In an answer, jww points out that 1's complement is still used in encoding vector instructions on intel architectures, and Ruslan clarifies that these instructions are being used more as auto-vectorization becomes common.

Is there an advantage of 1's complement that causes it to continue to be used in these instructions, or is it simply being used for historical reasons?

Quoting jww:

From Intel® 64 and IA-32 Architectures Software Developer’s Manual 2A, page 3-8: Description Section

Each instruction is then described by number of information sections. The “Description” section describes the purpose of the instructions and required operands in more detail.

Summary of terms that may be used in the description section:
* Legacy SSE: Refers to SSE, SSE2, SSE3, SSSE3, SSE4, AESNI, PCLMULQDQ and any future instruction sets referencing XMM registers and encoded without a VEX prefix.
* VEX.vvvv. The VEX bitfield specifying a source or destination register (in 1’s complement form).
* rm_field: shorthand for the ModR/M r/m field and any REX.B
* reg_field: shorthand for the ModR/M reg field and any REX.R


That article isn't talking about 1's complement being used for integer storage. Even VEX-encoded integer instructions are going to act on 2's compliment integers.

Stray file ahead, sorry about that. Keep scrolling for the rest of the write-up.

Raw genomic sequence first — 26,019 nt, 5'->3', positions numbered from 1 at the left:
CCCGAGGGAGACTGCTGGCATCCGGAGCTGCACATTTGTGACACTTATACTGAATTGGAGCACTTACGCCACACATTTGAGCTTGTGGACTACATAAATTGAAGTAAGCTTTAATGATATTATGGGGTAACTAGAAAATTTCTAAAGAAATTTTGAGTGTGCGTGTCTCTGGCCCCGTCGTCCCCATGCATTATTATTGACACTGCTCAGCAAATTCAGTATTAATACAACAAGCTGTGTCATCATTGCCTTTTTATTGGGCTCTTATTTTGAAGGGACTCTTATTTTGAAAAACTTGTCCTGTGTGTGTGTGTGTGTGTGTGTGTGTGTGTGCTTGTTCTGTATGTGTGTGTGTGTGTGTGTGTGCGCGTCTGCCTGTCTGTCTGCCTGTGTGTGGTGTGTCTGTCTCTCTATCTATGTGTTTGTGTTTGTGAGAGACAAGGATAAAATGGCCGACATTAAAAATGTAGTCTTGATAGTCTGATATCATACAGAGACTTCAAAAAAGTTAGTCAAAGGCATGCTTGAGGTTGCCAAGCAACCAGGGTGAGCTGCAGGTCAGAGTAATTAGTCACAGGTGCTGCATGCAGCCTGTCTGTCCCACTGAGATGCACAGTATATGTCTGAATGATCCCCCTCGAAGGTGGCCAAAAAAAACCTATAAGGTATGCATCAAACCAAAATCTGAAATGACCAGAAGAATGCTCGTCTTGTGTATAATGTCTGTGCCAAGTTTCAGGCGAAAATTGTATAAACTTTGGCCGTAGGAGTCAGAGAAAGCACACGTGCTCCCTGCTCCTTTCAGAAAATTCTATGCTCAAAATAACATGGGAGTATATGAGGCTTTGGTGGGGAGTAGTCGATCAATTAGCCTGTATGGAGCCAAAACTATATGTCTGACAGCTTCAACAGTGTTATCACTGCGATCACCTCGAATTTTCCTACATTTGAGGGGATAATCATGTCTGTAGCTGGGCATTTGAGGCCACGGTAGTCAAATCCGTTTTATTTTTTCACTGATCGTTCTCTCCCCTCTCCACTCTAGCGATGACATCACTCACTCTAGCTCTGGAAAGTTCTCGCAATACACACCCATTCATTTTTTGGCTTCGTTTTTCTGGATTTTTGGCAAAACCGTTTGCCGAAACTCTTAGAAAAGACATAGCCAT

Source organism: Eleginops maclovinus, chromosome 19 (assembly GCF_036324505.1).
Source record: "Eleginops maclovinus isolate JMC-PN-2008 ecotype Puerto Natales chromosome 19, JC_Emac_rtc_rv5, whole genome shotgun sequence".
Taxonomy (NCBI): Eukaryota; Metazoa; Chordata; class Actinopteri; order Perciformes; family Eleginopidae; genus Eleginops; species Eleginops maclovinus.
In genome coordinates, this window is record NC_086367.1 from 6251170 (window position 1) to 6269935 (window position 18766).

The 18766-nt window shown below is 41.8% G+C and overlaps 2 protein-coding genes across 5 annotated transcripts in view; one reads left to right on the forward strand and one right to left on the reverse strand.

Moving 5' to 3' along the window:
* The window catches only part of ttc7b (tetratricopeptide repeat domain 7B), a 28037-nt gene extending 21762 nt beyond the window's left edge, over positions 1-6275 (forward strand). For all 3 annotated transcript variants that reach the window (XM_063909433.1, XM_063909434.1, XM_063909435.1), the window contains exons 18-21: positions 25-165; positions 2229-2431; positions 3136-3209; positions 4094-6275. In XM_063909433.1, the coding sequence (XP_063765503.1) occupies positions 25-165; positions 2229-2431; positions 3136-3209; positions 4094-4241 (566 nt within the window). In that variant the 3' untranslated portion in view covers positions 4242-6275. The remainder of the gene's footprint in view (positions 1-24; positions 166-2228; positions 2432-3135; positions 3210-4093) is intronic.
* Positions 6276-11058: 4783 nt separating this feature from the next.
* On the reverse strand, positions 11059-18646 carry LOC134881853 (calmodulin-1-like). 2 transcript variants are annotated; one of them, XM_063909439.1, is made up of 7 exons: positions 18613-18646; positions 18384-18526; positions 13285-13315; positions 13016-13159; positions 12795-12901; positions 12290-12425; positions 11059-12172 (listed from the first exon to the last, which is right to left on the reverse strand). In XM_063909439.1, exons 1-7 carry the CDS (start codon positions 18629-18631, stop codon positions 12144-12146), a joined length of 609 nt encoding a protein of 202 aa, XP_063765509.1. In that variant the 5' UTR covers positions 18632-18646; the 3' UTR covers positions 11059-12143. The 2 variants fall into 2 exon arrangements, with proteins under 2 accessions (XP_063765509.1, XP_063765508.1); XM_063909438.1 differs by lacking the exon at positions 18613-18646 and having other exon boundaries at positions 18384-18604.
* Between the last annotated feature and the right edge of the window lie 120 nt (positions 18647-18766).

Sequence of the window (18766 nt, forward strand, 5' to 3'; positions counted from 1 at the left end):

All that 1's compliment is saying there is that an encoded register ID in a VEX instruction needs to have the normal bits used to ID the register flipped. Some in that question speculated this was to prevent clashes with existing instructions which makes plenty of sense to me.

  • 1
    So they are really just saying they are flipping all the bits (bitwise negation) and that's all? – Josiah Yoder Jul 21 '17 at 18:22
  • 3
    @JosiahYoder - Yes, and only for the portion of the VEX-encoded instruction that identifies the registers the instruction acts on. The data it acts on that is stored in those registers (assuming an integer instruction) is still 2's compliment. – hoodaticus Jul 21 '17 at 18:37

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